Tag: Closing costs

Overview of the Kentucky VA Home Loan Program


English: Equal Housing Lender emblem

Overview of the Kentucky VA Home Loan Program

Topics on This Page:

Who’s Eligible Size of the Loan Steps in the Process
How It Works Your Costs Useful Links
What It Can Do for You Basic Requirements

 Who’s Eligible

  • Veterans
  • Active duty personnel
  • Certain reservists and National Guard members
  • Surviving spouses of persons who die on active duty or die as a result of service-connected disabilities
  • Certain spouses of active duty personnel who are (a) missing in action, (b) captured in line of duty by a hostile force, or (c) forcibly detained by a foreign government or power

More on Eligibility

How It Works

You get your loan from a private lender, and  VA “stands behind” the loan with that lender. If something goes wrong and you can’t make the payments anymore, the lending institution can come to us to cover any losses they might incur. The VA loan guaranty is this “insurance” that we provide the lender.

Most loans are handled entirely by lenders. VA rarely gets involved in the loan approval process.

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What It Can Do for You

Here are some advantages of the Kentucky VA program:

  • You can buy a home without a down payment – as long as the sales price doesn’t exceed the appraised value. (Of course, you have to qualify in terms of income and credit.)
  • You won’t need to buy private mortgage insurance.
  • VA rules limit the amount you can be charged for closing costs.
  • Closing costs may be paid by the seller. (You should keep this in mind when negotiating the sales price.)
  • The lender can’t charge you a penalty fee if you pay the loan off early.
  • VA may be able to provide you some assistance if you run into difficulty making payments.

You should also know that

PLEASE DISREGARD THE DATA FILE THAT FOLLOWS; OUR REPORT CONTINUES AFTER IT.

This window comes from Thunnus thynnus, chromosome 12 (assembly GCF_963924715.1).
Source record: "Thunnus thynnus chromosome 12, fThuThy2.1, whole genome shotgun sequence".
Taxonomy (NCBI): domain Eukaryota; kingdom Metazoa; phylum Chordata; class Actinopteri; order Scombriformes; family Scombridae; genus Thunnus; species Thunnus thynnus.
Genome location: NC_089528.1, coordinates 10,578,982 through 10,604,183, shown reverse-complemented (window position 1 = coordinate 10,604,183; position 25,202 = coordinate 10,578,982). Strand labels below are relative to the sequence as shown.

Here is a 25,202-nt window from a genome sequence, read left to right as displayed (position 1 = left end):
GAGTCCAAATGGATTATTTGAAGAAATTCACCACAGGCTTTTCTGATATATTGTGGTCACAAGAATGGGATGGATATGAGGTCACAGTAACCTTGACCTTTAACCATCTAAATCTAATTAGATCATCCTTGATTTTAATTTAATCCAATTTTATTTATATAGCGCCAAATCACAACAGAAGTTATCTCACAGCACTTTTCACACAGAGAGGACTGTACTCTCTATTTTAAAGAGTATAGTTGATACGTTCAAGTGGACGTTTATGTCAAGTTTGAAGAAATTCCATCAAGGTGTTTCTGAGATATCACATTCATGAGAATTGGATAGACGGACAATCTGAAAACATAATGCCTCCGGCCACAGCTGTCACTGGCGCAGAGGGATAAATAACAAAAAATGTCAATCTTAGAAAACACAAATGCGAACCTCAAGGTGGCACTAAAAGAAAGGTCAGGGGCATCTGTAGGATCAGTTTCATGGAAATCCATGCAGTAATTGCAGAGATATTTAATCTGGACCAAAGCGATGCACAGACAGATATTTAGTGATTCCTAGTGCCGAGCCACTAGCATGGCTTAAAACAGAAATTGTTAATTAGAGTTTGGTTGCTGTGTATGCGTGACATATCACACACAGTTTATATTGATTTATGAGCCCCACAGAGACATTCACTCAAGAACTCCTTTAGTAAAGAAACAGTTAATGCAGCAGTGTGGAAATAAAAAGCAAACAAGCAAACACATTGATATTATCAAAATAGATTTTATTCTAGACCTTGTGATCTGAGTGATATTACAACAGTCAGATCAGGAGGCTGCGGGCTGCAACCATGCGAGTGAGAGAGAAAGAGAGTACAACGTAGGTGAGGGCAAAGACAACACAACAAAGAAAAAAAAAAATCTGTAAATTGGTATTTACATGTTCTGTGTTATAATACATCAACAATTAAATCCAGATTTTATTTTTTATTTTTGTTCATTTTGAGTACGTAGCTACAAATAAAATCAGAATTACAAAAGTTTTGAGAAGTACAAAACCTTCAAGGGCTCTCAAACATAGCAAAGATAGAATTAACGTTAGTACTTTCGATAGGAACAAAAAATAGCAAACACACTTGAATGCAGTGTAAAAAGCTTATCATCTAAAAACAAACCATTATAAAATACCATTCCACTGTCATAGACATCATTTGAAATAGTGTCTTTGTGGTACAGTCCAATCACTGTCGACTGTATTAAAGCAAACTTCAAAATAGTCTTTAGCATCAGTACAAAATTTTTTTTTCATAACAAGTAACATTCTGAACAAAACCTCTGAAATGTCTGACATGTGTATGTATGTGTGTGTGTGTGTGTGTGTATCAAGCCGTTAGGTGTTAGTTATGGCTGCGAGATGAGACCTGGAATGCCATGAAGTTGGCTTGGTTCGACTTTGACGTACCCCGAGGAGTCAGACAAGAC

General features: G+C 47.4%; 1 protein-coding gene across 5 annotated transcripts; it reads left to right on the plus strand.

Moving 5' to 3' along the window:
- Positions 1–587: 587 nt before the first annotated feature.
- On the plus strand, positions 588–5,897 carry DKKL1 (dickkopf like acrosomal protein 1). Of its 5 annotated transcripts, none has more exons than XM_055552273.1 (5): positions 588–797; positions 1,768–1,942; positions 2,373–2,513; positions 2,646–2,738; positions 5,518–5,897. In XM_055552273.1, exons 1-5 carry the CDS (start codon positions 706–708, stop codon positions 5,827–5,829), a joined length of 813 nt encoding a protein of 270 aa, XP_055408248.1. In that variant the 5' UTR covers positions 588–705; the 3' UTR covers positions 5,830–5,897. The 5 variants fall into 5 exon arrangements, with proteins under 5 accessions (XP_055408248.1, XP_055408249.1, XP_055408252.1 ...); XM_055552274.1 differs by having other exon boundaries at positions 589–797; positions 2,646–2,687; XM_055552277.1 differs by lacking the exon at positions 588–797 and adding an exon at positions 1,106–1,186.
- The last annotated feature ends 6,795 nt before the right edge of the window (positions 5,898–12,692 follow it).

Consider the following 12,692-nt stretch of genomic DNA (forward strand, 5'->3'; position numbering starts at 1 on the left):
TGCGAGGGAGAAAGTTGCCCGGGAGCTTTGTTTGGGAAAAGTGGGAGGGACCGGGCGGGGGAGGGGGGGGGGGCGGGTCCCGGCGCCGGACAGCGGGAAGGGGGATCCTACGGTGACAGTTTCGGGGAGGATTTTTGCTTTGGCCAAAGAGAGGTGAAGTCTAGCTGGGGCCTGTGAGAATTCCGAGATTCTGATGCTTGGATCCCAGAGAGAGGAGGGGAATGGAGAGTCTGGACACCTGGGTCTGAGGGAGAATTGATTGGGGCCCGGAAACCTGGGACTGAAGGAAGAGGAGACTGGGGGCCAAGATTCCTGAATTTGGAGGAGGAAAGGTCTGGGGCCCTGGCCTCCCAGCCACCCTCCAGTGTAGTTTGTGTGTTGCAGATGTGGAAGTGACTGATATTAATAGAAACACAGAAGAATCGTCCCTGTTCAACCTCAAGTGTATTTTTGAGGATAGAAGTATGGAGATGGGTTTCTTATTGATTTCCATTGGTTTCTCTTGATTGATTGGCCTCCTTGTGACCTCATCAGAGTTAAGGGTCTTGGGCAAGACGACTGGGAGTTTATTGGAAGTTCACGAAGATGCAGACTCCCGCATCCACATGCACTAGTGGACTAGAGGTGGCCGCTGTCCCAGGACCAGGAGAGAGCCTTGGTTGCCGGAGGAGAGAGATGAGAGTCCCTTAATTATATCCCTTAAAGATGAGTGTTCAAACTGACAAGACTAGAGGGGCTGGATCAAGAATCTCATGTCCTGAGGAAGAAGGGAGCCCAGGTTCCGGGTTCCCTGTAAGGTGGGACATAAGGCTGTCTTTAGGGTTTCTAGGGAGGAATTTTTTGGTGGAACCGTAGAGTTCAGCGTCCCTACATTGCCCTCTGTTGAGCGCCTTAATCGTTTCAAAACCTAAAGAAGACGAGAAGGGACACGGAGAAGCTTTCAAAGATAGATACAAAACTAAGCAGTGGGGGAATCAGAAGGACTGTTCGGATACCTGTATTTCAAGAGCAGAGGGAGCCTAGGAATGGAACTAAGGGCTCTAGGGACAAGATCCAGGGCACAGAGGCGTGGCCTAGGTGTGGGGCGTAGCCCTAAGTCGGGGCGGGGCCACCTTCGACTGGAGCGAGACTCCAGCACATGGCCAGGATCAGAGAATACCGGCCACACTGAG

• You don’t have to be a first-time homebuyer.
  • You can reuse the benefit.
  • VA-backed loans are assumable, as long as the person assuming the loan qualifies.

Size of the Loan

VA doesn’t specify a maximum loan amount. But the law does set limits on the amount of liability we can assume. This usually affects the amount of money an institution will lend you.

The lender may be able to increase the size of the loan if you can make a down payment.

Information on Loan Limits

When the lending institution is deciding how big a loan you can afford, it uses either of two methods:

  • One Method is the “residual income calculation.” The lender adds up your routine housing expenses, taxes, and additional debt payments such as your car and credit cards. He or she subtracts this total from your income. Then the lender decides whether you’ll have enough money left over for everyday living.
  • The second method is the debt-to-income ratio. Under VA’s rules, this is the ratio of your total debt (both housing and other debt) to your income. For more information on how lenders use these tools to complete a Loan Analysis, visit the VA Lender’s Handbook, Chapter 4, Topic 9.

This is just a thumbnail sketch. A VA-approved lender is the best resource to see how large a loan you qualify for. In making a decision, the lender must look at income (amount and stability), credit, and “compensating factors.” Lenders may use certain automated systems to help with their decisions.

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Your Costs

The VA Funding Fee. Although we don’t require private mortgage insurance we do charge a funding fee. (This can be folded into the loan.) If you receive service-connected disability payments each month, you’re exempt from the fee. For more information on the VA Funding Fee and who is exempt, visit theLender’s Handbook, Chapter 8, Topic 8.

Information on Funding Fees

Other Costs of the Loan. Other costs will be involved. Of course, the lender charges interest. And some other fees and charges have to be paid at closing. Here are some general rules:

  • The lender, not VA, sets the interest rate, the “discount points,” and closing costs. These rates may vary from lender to lender.